Russians’ high expectations of Donald Trump may be disappointed. Trump and Putin have a lot in common, and Trump’s victory has dashed the hopes of those Russians who believe in American democracy. But the new American president-elect’s unpredictable personality could also make for a stormy relationship.
Russia’s propaganda masters didn’t expect Trump to win. State media outlets praised him every which way and painted him as a good friend to Russia, unofficially backed by the Kremlin. But the idea was that Trump would be cheated of his victory in yet another example of how great a role Putin plays on the world stage and how unscrupulous the American elite is.
The Cold War analogy is misleading. Relations between the West and Russia are certainly bad and dangerous now but they are bad and dangerous in new ways.
Russia and the West are less and less willing to compromise with Belarus. Both know that Belarus is in a weak negotiating position and are demanding more of Minsk than ever before.
The world reacts to the election of Donald Trump and its potential implications.
It’s not surprising that the members of the EAEU are struggling to adopt a Customs Code. In many ways, the problem stems from Kyrgyzstan’s accession to the EAEU, which mostly benefits Chinese exporters to Russia, who now have less red tape to deal with and more contraband routes available. The Russian budget, which may miss out on about $340 million a year, is the biggest loser.
Nobody in the U.S. believes that relations with Russia will be improved until the kremlin changes its foreign policy course and stops its political rebellion against the system of international relations, established by the United States.
The political system Volodin leaves behind—that is, a system without any real politics—allows the regime the illusion of control. But the system’s domain has been all but reduced to the tiny world of politicians who agree to the Kremlin’s rules. Activists, ambitious players, and most importantly Russian citizens find themselves outside the bounds of politics.
If Putin tried to use the figures of Stalin and Ivan the Terrible in the same way, he would be regarded as an impostor. That’s why he is far more comfortable with Vladimir the Great. Besides sharing a name, Putin, like Vladimir, who baptized Russia, believes he is saving Russia’s Orthodox soul.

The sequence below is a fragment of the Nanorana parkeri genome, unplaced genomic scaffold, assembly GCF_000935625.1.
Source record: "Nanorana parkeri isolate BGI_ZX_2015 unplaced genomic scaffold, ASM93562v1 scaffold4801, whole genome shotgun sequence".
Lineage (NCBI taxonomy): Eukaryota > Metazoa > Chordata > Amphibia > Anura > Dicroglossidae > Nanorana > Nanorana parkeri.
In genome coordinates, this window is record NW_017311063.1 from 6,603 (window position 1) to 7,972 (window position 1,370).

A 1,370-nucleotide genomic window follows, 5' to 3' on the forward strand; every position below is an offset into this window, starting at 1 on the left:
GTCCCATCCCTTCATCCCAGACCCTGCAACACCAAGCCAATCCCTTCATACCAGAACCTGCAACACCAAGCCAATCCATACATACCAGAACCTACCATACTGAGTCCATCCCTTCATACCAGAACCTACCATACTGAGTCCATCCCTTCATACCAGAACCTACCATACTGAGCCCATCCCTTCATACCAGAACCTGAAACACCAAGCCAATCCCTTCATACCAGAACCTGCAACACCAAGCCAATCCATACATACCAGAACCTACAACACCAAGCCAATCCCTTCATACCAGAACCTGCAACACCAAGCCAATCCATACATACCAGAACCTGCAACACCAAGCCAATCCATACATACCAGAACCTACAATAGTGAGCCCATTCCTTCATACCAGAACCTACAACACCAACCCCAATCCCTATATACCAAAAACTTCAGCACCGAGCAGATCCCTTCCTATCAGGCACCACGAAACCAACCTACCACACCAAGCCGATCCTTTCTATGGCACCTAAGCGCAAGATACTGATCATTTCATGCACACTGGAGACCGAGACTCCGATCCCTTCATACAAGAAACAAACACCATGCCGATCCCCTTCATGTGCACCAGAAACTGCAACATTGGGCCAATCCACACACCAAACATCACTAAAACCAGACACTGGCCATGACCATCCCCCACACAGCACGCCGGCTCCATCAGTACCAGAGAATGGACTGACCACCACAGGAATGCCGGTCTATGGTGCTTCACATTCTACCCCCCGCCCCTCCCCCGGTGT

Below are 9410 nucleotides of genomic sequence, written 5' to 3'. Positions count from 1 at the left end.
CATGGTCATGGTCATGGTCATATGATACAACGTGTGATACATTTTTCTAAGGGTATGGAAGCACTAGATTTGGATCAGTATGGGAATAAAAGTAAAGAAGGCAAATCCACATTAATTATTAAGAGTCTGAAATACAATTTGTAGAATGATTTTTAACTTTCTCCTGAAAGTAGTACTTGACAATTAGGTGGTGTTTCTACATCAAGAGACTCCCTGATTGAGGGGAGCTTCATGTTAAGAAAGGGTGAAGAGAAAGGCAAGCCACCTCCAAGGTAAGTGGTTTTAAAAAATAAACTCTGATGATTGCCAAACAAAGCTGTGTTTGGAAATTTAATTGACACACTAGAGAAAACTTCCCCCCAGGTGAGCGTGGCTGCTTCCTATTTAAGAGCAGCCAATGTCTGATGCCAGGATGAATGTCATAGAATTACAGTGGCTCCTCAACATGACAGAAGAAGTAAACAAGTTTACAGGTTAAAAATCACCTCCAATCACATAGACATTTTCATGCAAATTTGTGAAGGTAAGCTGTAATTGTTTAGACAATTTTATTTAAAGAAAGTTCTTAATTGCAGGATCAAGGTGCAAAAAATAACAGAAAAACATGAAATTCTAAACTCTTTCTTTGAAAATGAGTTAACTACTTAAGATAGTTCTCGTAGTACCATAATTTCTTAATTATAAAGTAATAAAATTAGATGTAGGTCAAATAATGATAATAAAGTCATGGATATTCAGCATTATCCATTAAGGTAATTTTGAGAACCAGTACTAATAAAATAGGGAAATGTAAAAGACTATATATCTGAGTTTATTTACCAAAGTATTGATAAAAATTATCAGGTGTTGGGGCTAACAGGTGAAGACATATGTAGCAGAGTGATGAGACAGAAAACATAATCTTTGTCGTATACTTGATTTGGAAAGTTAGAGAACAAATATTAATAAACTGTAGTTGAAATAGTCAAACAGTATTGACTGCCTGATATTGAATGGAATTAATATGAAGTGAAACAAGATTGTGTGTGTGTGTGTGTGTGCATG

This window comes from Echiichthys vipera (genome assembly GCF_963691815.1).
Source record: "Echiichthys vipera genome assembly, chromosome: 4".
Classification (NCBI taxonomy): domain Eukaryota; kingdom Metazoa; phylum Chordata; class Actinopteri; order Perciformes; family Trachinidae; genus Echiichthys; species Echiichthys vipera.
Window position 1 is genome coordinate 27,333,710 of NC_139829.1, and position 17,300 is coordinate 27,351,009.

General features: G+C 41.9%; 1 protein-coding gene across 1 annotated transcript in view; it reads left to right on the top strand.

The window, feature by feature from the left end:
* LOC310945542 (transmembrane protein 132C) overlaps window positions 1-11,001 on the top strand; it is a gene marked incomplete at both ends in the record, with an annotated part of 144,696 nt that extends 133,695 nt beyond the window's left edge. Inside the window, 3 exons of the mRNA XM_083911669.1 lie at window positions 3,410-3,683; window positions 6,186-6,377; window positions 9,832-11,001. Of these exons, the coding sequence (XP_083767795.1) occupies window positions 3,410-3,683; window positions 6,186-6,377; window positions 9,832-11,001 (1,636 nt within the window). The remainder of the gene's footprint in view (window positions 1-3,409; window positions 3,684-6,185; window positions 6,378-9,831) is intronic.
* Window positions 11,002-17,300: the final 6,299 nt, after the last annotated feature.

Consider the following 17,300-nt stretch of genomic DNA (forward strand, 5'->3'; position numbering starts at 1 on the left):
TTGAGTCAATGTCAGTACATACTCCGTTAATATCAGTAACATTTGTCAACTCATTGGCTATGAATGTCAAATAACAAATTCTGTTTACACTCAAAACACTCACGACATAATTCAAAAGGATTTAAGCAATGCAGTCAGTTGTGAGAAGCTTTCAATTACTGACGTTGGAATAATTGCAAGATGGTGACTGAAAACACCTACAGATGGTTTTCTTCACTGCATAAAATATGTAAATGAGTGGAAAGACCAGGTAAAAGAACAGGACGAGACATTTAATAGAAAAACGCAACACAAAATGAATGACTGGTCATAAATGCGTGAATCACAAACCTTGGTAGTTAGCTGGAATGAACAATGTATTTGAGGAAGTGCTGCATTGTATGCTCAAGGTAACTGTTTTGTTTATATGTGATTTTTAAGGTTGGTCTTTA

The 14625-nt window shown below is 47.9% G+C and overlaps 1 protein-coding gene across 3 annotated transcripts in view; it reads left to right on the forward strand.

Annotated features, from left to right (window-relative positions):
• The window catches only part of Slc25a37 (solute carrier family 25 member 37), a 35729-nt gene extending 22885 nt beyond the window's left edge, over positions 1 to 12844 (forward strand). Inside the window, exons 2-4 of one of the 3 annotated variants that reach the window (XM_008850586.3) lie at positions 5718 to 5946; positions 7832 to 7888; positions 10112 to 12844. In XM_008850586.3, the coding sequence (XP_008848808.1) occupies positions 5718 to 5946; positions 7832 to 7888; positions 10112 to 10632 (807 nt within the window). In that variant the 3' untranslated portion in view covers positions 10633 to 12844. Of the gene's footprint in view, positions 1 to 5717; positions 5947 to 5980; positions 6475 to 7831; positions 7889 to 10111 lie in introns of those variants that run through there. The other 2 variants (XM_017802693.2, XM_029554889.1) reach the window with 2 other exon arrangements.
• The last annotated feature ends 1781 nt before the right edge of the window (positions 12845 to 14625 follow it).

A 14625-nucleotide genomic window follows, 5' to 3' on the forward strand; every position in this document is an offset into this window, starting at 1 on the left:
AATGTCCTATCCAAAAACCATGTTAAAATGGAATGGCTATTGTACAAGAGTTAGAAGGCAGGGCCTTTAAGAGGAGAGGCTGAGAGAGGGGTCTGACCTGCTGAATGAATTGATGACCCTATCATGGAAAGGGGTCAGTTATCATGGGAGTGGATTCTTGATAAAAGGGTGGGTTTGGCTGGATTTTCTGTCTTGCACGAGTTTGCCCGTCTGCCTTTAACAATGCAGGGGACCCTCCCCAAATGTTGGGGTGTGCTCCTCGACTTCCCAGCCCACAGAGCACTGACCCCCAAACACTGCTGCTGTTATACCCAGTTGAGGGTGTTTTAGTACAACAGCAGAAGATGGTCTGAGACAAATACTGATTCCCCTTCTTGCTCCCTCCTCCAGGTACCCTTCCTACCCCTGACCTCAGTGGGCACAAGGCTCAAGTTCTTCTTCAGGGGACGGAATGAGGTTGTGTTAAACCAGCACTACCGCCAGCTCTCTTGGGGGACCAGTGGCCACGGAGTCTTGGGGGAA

What will the two recently appointed behind-the-scenes technocrats, Sergei Kiriyenko and Anton Vaino, do in the Kremlin? They will have no say in foreign policy, and even in domestic politics they cannot change course unless the president desires it. It seems that both are awaiting orders. They must have a mission of some sort, a specific project to carry out. But what is it?
Many say Sergei Kiriyenko, the new deputy chief of staff of the presidential administration, is a technocrat who was brought in to manage a well-established political system. But there’s more to Kiriyenko: like other disciples of the philosopher Georgy Shchedrovitsky, Kiriyenko believes that reality can be altered and society programmed.
As the U.S. presidential election approaches on November 8, Carnegie.ru asked three experts, one in Russia, one in the United States, and one in Europe, to comment on the question: “Is the break between the Putin administration and the West permanent?”
Going forward, Xi, Putin and the next US President will be largely responsible for the state of the world. China's and Russia's leaders will not only work closely with each other, but also learn from each other, in economics as well as in politics.
India and Russia need to undertake a fresh and frank appraisal of each other if their strategic partnership is to deepen and endure beyond high-level weapons and energy cooperation.
Despite Ramzan Kadyrov’s attempts to retain his special status, the old ways of doing business between Grozny and Moscow are over—and the new contract is here to stay.
Talk of an impending economic collapse in Russia is misplaced. The Reserve Fund is doing what it was built to do—cushioning the economy from the shock of falling oil and gas prices and giving it time to adjust to new conditions.
What Russia may seek in the long term in Southeast Asia is a position of a respected and seemingly disinterested outside power helping maintain an equilibrium in a potentially highly volatile region.
Russia badly needs to produce a long-term strategy towards India and the region of south Asia, and to stop thinking about India and Pakistan tactically and separately.
Unlike Russian gas pumped via Ukraine and Germany, that flowing through Turkey will face tough competition from Azerbaijani, Iranian, Iraqi, and possibly even Turkmen and Israeli gas. Gazprom’s rivals won’t need to ship their gas as far, and they will have much lower pipeline construction costs. The gas market in southeastern Europe is not that big and doesn’t have a lot of room for growth.
Why is Gazprom selling gas to Europe below cost? So that companies from the United States and other countries do the same, fall into a price war, and eventually go broke.